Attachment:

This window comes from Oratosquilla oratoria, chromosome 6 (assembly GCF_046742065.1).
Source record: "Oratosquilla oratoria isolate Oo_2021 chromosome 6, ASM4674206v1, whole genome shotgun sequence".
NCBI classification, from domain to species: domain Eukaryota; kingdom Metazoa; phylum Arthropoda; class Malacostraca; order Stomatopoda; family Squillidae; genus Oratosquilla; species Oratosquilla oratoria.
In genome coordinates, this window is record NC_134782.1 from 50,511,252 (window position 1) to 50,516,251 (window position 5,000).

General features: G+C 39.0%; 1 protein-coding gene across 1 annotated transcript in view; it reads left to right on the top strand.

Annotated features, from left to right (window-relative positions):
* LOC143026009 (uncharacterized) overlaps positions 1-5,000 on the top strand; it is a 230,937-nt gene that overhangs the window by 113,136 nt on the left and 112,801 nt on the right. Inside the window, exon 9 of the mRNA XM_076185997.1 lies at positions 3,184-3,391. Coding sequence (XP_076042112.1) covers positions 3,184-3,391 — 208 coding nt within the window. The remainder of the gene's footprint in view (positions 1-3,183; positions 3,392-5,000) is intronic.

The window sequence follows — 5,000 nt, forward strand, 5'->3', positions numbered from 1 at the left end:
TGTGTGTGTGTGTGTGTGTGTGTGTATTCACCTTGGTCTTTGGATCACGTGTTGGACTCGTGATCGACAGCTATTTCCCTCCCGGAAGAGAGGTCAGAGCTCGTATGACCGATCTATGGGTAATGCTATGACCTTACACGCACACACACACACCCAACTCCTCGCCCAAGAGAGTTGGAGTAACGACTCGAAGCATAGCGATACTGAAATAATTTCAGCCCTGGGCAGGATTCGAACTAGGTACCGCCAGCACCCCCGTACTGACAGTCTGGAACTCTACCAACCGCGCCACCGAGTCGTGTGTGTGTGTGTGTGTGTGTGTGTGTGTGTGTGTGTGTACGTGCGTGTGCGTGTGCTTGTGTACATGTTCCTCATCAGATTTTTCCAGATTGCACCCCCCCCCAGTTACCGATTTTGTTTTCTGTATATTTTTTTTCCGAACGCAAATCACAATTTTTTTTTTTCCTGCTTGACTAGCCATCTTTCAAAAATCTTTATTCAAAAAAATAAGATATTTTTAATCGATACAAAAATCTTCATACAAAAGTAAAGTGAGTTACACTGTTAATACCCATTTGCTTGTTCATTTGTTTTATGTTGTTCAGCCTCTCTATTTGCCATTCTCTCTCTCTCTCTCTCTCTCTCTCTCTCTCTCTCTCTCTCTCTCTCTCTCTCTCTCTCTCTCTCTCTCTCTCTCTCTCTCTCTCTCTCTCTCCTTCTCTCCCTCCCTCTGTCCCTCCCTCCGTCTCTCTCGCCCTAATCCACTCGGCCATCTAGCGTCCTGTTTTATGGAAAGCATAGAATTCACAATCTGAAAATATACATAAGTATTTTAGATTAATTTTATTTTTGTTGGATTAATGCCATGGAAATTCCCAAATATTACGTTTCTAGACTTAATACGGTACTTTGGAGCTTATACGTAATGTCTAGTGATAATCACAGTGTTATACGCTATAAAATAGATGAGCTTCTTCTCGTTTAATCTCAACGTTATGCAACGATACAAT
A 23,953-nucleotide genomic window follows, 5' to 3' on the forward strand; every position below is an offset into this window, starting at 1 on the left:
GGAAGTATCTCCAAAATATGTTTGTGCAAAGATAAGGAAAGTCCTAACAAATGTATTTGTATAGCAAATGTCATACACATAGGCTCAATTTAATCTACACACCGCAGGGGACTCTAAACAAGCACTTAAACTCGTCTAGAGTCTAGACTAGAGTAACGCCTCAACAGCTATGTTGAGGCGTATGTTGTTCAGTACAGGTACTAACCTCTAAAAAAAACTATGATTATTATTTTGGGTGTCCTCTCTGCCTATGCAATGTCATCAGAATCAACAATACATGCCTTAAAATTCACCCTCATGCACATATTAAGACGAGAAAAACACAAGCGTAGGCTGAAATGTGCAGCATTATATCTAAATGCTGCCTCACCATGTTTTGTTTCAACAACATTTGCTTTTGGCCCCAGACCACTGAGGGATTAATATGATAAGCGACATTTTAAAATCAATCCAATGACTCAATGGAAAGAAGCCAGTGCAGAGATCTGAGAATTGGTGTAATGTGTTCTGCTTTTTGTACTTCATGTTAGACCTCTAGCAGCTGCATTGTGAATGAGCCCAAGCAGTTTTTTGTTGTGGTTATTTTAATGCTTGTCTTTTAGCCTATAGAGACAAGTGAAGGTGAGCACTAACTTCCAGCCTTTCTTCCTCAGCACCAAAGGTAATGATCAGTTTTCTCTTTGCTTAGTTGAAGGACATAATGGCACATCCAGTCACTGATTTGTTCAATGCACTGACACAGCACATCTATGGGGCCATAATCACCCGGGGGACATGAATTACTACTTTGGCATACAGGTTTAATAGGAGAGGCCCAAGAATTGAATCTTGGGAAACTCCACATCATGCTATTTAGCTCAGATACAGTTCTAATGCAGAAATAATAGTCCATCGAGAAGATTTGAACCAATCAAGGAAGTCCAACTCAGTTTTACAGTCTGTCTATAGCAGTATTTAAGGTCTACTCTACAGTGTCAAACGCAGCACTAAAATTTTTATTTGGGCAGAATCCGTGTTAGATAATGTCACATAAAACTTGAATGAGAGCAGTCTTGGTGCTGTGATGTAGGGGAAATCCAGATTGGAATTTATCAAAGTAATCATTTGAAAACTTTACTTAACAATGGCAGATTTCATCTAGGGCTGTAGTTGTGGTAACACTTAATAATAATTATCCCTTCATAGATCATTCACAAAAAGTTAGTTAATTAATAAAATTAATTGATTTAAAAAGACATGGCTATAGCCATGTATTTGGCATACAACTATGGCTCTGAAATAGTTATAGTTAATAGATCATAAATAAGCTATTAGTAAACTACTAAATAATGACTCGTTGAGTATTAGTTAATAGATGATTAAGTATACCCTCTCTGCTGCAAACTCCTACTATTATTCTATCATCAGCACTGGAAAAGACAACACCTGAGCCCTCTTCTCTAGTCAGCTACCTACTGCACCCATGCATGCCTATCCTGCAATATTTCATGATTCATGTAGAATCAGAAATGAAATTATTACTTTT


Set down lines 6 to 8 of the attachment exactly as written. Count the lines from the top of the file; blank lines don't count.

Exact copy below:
Annotated features, from left to right (window-relative positions):
* LOC143026009 (uncharacterized) overlaps positions 1-5,000 on the top strand; it is a 230,937-nt gene that overhangs the window by 113,136 nt on the left and 112,801 nt on the right. Inside the window, exon 9 of the mRNA XM_076185997.1 lies at positions 3,184-3,391. Coding sequence (XP_076042112.1) covers positions 3,184-3,391 — 208 coding nt within the window. The remainder of the gene's footprint in view (positions 1-3,183; positions 3,392-5,000) is intronic.

The window sequence follows — 5,000 nt, forward strand, 5'->3', positions numbered from 1 at the left end: